CHARLESTON, South Carolina (Reuters) - In a victory for immigrant rights supporters, South Carolina said on Monday it would no longer defend a key part of a 2011 law that required police to check the immigration status of people during stops.
State officials and a coalition of immigrant rights groups have agreed to settle a legal dispute over the law centering on its “show me your papers” section.
In court documents filed on Monday in federal court in Charleston, South Carolina Attorney General Alan Wilson said the state interprets the provision to mean that police cannot detain someone solely to check their papers after the original reason for the stop has ended.
South Carolina’s law also does not allow police to jail a person simply to determine the person’s immigration status or to arrest a person believed to be in the country unlawfully, state Solicitor General Robert D. Cook wrote in a letter to Judge Richard M. Gergel.
“This opinion is very helpful to limit that kind of police misconduct,” said Andre Segura, a staff attorney with the Immigrants’ Rights Project of the American Civil Liberties Union. The project had asked the state to clarify what police officers could and could not do.
The U.S. Justice Department announced on Monday that it had joined the South Carolina agreement.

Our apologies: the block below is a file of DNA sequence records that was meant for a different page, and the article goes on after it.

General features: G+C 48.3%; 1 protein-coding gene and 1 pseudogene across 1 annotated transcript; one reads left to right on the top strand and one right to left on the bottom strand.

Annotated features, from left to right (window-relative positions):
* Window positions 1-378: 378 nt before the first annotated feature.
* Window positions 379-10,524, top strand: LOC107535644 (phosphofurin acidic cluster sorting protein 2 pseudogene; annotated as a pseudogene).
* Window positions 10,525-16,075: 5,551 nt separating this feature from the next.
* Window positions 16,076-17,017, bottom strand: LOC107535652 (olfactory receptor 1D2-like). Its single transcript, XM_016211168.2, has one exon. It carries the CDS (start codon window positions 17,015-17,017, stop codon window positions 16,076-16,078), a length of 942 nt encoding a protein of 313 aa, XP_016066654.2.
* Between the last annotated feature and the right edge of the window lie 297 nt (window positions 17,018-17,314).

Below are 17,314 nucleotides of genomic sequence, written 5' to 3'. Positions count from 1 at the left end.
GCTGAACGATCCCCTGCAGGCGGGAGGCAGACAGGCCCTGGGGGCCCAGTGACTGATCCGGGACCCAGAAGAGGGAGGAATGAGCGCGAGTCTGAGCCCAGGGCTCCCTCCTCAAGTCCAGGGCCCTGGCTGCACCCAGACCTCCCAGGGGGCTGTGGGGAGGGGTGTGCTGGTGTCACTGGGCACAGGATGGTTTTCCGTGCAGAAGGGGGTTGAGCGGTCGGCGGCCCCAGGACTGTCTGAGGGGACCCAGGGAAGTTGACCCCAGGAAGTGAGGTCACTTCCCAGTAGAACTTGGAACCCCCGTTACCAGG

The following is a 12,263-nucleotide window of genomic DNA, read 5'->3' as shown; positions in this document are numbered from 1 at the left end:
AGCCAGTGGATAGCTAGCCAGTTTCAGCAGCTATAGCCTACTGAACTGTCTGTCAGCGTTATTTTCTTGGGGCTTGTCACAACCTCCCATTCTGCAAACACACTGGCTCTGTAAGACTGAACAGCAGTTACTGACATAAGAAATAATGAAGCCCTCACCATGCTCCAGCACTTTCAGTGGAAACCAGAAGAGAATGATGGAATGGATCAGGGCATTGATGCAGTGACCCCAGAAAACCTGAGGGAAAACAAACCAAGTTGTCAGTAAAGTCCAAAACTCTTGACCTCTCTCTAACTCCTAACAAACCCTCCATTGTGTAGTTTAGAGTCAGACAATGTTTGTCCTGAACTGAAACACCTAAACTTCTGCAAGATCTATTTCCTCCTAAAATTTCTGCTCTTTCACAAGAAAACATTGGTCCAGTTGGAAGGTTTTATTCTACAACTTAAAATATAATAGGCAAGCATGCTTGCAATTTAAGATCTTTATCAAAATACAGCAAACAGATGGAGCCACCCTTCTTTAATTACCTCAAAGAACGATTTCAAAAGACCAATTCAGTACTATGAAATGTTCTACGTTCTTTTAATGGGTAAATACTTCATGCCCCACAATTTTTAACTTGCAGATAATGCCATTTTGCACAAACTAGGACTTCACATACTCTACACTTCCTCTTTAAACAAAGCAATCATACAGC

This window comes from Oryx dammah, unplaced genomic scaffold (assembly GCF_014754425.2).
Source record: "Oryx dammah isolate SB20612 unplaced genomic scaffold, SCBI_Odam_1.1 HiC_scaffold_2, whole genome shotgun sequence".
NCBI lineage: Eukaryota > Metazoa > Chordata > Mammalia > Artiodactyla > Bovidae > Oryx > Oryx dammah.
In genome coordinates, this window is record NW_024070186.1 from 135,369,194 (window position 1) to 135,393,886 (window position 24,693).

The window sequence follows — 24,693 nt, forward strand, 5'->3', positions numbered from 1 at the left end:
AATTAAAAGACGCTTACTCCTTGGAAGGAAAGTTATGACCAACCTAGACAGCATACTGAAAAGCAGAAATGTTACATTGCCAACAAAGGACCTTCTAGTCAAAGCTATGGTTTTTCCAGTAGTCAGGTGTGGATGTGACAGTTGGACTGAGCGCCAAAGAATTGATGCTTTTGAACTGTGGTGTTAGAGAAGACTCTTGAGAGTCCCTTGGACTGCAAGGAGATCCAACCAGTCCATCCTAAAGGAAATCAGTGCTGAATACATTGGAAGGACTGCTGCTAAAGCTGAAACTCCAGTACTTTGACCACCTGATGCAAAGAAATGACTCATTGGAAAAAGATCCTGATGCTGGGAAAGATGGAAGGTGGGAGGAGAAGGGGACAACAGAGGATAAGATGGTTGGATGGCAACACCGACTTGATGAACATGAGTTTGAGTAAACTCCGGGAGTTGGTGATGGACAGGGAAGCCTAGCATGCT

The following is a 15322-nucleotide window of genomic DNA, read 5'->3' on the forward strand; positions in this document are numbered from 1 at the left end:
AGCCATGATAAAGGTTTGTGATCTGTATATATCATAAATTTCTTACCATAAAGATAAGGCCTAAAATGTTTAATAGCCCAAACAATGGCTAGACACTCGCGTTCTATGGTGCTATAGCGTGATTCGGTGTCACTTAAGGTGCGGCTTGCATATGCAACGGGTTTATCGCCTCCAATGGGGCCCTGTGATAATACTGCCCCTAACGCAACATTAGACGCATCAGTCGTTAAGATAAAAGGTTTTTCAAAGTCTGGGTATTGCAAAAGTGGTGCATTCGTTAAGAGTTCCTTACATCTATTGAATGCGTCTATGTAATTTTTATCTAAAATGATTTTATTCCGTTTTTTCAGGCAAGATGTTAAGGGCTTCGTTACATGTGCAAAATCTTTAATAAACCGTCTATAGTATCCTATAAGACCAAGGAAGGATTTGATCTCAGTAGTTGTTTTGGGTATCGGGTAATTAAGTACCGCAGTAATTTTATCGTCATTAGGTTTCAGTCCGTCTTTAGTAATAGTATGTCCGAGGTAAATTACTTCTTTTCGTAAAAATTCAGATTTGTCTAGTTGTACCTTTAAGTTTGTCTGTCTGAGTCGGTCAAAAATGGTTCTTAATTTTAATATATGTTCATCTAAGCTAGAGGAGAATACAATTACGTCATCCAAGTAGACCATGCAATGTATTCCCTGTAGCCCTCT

Judge Gergel’s block of key parts of South Carolina’s immigration law, including the “show me your papers” provision, was upheld by the Fourth Circuit Court of Appeals.
Wilson said in court documents that the state disagrees with those rulings, but that it would not continue to fight them.
The U.S. Supreme Court ruled in 2012 that the “show me your papers” part of Arizona’s tough immigration law was constitutional.
South Carolina is one of five states that modeled their laws after Arizona’s crackdown on illegal immigrants. The others are Alabama, Georgia, Indiana and Utah.
Alabama reached a similar agreement last year with those who sued over its immigration law.
Court cases are in progress in Arizona to clarify the state immigration law, and in Utah, where the law remains blocked by a judge, Segura said.
“We’ve definitely noticed a sea change from three years ago when states were tripping over themselves trying to pass more divisive immigration laws,” Segura said. “Since 2011, no state or local jurisdiction has passed an anti-immigrant law.”
“There’s been a big wave of pro-immigrant issues,” he said. “In 2013, we saw a slew of states granting driver’s licenses (to immigrants) and granting in-state tuition (to immigrants).”
Editing by David Adams and Mohammad Zargham